ACLU questions sheriffs about following jail law

Apr. 03, 2014 @ 08:49 PM

To ensure local jails are in compliance with the federal Prison Rape Elimination Act, the American Civil Liberties Union of North Carolina is seeking information from several North Carolina sheriff’s offices, including Lee, Chatham, Harnett and Moore.

The ACLU-NC began sending letters to all of North Carolina’s local sheriff’s offices in January, and sent follow-up requests this week, to find out how area jails are complying with federal PREA guidelines. Congress approved the PREA bill in 2003, and in 2012, the U.S. Department of Justice released guidelines for following the law — which is meant to reduce the number of sexual assaults in prisons.

One of PREA’s mandates states that inmates under the age of 18 be housed separately from adults. This is an area of interest, according to ACLU-NC Policy Director Sarah Preston, because 16 and 17 year olds are treated as adults in the North Carolina criminal system.

The Lee County Sheriff’s Office told the ACLU that it is working on new policies, with the assistance of the North Carolina Sheriff’s Association, to comply with the federal guidelines.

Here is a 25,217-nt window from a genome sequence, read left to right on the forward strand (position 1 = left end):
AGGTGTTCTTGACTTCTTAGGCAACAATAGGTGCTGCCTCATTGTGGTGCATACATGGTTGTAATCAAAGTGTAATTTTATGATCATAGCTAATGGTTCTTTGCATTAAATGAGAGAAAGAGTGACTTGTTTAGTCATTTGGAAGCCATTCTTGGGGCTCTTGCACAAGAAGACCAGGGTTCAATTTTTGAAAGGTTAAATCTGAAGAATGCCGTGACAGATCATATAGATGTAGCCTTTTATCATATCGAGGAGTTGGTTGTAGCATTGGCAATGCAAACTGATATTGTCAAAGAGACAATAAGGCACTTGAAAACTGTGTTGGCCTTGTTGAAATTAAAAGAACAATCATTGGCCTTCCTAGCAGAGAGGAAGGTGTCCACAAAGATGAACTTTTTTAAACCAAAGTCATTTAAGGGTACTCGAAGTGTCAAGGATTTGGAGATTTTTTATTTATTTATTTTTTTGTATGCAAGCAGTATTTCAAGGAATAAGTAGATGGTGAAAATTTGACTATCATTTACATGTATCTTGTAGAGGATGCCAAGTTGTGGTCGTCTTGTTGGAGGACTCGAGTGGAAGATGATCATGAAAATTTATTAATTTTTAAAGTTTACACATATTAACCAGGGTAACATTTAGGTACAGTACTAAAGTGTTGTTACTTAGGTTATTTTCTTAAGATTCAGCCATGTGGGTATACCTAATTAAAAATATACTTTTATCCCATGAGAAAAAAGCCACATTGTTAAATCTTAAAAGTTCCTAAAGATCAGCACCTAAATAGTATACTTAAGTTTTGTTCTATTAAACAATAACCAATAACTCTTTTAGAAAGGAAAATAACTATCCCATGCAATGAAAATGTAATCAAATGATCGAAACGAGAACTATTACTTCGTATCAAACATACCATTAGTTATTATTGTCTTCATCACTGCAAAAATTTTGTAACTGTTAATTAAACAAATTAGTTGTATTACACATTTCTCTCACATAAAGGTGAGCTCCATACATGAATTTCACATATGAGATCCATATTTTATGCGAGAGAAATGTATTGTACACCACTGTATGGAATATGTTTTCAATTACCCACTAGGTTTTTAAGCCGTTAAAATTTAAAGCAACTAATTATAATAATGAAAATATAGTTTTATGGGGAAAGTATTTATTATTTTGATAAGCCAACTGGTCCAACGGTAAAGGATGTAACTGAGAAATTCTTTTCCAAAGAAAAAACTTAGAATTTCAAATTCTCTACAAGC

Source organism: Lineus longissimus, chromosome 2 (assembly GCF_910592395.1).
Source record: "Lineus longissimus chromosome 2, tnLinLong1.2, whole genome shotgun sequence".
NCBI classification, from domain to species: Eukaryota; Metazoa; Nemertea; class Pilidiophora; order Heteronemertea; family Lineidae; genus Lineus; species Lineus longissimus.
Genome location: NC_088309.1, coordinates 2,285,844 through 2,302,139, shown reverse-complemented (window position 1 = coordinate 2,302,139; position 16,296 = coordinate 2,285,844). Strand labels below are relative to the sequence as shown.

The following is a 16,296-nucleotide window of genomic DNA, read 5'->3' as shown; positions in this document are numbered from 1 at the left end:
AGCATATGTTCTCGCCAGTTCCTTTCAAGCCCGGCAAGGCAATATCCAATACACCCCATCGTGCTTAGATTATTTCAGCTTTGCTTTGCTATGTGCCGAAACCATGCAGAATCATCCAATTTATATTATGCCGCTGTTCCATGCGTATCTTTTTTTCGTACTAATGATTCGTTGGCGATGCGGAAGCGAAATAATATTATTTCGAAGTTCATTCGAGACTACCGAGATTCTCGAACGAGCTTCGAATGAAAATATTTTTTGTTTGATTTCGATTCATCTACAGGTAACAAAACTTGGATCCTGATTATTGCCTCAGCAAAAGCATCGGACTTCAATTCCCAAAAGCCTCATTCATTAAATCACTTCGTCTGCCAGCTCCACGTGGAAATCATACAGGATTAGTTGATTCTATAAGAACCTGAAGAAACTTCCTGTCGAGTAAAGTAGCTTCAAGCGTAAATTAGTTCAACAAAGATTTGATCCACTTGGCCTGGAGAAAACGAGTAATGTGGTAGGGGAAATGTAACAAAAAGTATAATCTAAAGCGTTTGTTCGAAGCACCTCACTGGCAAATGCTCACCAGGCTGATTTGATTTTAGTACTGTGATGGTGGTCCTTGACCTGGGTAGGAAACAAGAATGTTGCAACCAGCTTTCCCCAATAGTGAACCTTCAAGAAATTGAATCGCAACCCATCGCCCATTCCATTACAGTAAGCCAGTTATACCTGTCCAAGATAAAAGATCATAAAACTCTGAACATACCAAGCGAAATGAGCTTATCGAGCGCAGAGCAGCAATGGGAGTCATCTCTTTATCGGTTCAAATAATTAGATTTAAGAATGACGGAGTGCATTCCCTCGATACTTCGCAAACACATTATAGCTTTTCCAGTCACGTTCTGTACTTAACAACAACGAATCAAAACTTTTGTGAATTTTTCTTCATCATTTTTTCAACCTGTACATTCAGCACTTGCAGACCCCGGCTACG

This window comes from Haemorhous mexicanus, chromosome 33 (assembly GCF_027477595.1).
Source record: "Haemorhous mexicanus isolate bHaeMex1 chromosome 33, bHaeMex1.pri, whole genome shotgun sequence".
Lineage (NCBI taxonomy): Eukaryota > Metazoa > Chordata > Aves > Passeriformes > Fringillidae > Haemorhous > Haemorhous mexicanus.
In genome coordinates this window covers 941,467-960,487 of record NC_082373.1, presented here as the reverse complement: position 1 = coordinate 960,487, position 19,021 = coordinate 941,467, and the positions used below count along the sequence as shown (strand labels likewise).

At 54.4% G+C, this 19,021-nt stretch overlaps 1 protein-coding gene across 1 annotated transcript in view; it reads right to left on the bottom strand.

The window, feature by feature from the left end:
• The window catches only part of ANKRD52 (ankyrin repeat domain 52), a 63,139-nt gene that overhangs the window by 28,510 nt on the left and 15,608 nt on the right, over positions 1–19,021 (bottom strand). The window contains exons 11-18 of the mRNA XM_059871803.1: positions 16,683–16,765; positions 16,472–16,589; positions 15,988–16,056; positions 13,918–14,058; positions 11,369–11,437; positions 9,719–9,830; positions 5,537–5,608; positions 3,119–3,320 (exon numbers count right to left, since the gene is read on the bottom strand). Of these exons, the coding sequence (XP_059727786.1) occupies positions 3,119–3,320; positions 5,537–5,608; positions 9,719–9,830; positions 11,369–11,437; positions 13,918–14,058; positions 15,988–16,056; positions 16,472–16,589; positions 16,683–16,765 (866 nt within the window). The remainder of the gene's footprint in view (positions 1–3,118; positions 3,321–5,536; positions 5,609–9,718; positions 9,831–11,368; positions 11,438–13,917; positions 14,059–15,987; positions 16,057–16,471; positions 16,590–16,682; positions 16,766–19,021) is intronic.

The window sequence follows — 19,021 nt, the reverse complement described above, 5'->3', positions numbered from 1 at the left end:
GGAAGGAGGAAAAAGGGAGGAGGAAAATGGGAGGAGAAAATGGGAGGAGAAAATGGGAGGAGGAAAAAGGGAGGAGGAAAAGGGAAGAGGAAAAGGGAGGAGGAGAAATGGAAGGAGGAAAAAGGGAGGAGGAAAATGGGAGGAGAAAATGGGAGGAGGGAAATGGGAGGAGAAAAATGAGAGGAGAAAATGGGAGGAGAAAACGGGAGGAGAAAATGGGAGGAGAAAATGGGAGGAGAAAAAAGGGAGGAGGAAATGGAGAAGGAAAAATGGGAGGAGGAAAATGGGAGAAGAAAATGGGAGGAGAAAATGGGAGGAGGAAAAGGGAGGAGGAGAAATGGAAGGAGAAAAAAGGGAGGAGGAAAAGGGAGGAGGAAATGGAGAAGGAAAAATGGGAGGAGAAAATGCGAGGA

“But we already have policies and procedures in place that protect our young inmates,” said Lee County Sheriff Tracy Carter.

Lee County is using the state’s guidelines for segregating young prisoners from older prisoners and females from males, and the sheriff would welcome any input from the ACLU with regard to developing these new compliance standards, according to a letter sent to the ACLU by Lee County Attorney Neil Yarborough. 

In a press statement released Wednesday night, Chatham County Sheriff Richard Webster said the county anticipates being in full PREA compliance.

“The current Chatham County Jail’s physical structure is small and antiquate, and does not allow us to achieve full compliance,” according to the release. “A new jail is under construction and over 50 percent complete. It is scheduled to open later this year.”

Chatham County Sheriff’s Office Capt. Doug Stewart said these regulations “are a whole new world for a lot of the detention centers,” and the sheriff’s office is limited by its 32-year-old facility. The new 60,000-square-foot jail site is located on Renaissance Drive in Pittsboro.

The Harnett County Sheriff’s Office did not respond to the ACLU’s request, and the Moore County Sheriff’s Office did not send any records but did invite ACLU representatives to visit the facility and review its procedures. Preston said the ACLU does intend to investigate.

“What we are hoping is that many of these counties who may not have been aware of the guidelines, and have now been put on notice, will take some action to comply with PREA,” Preston said.